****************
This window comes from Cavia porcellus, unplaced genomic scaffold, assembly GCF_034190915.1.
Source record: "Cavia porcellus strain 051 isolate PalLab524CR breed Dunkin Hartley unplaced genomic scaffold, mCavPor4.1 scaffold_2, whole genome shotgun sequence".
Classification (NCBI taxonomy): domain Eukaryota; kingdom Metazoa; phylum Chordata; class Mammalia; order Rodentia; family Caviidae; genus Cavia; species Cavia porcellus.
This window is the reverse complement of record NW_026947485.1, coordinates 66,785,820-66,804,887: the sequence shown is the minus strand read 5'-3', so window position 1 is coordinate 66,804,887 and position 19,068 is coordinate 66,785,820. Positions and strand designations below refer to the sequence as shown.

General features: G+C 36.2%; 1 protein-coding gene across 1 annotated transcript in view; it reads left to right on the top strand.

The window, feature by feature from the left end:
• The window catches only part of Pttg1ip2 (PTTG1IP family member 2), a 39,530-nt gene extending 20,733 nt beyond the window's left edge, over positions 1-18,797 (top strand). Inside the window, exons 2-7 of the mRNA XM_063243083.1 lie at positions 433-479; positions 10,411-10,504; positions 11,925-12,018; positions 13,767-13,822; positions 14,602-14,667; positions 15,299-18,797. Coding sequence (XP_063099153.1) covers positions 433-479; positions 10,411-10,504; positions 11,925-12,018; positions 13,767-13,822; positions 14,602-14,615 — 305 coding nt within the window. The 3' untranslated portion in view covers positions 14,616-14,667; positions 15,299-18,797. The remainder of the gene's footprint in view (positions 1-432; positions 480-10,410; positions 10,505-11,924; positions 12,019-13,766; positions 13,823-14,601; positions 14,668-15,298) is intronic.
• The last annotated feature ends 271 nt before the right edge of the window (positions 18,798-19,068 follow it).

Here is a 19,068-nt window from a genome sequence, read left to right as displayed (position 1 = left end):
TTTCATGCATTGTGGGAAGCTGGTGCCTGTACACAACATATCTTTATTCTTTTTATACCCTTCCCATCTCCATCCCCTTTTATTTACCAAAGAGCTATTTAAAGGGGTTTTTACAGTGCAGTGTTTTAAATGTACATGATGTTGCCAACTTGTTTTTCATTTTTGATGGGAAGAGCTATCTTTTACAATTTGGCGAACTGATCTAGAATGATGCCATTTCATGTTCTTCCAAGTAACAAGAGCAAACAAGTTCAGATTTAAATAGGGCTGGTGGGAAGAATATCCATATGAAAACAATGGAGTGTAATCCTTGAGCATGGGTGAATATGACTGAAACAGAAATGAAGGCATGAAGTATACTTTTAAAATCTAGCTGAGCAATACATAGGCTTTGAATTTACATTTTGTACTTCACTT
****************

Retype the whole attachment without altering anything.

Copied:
This window comes from Cavia porcellus, unplaced genomic scaffold, assembly GCF_034190915.1.
Source record: "Cavia porcellus strain 051 isolate PalLab524CR breed Dunkin Hartley unplaced genomic scaffold, mCavPor4.1 scaffold_2, whole genome shotgun sequence".
Classification (NCBI taxonomy): domain Eukaryota; kingdom Metazoa; phylum Chordata; class Mammalia; order Rodentia; family Caviidae; genus Cavia; species Cavia porcellus.
This window is the reverse complement of record NW_026947485.1, coordinates 66,785,820-66,804,887: the sequence shown is the minus strand read 5'-3', so window position 1 is coordinate 66,804,887 and position 19,068 is coordinate 66,785,820. Positions and strand designations below refer to the sequence as shown.

General features: G+C 36.2%; 1 protein-coding gene across 1 annotated transcript in view; it reads left to right on the top strand.

The window, feature by feature from the left end:
• The window catches only part of Pttg1ip2 (PTTG1IP family member 2), a 39,530-nt gene extending 20,733 nt beyond the window's left edge, over positions 1-18,797 (top strand). Inside the window, exons 2-7 of the mRNA XM_063243083.1 lie at positions 433-479; positions 10,411-10,504; positions 11,925-12,018; positions 13,767-13,822; positions 14,602-14,667; positions 15,299-18,797. Coding sequence (XP_063099153.1) covers positions 433-479; positions 10,411-10,504; positions 11,925-12,018; positions 13,767-13,822; positions 14,602-14,615 — 305 coding nt within the window. The 3' untranslated portion in view covers positions 14,616-14,667; positions 15,299-18,797. The remainder of the gene's footprint in view (positions 1-432; positions 480-10,410; positions 10,505-11,924; positions 12,019-13,766; positions 13,823-14,601; positions 14,668-15,298) is intronic.
• The last annotated feature ends 271 nt before the right edge of the window (positions 18,798-19,068 follow it).

Here is a 19,068-nt window from a genome sequence, read left to right as displayed (position 1 = left end):
TTTCATGCATTGTGGGAAGCTGGTGCCTGTACACAACATATCTTTATTCTTTTTATACCCTTCCCATCTCCATCCCCTTTTATTTACCAAAGAGCTATTTAAAGGGGTTTTTACAGTGCAGTGTTTTAAATGTACATGATGTTGCCAACTTGTTTTTCATTTTTGATGGGAAGAGCTATCTTTTACAATTTGGCGAACTGATCTAGAATGATGCCATTTCATGTTCTTCCAAGTAACAAGAGCAAACAAGTTCAGATTTAAATAGGGCTGGTGGGAAGAATATCCATATGAAAACAATGGAGTGTAATCCTTGAGCATGGGTGAATATGACTGAAACAGAAATGAAGGCATGAAGTATACTTTTAAAATCTAGCTGAGCAATACATAGGCTTTGAATTTACATTTTGTACTTCACTT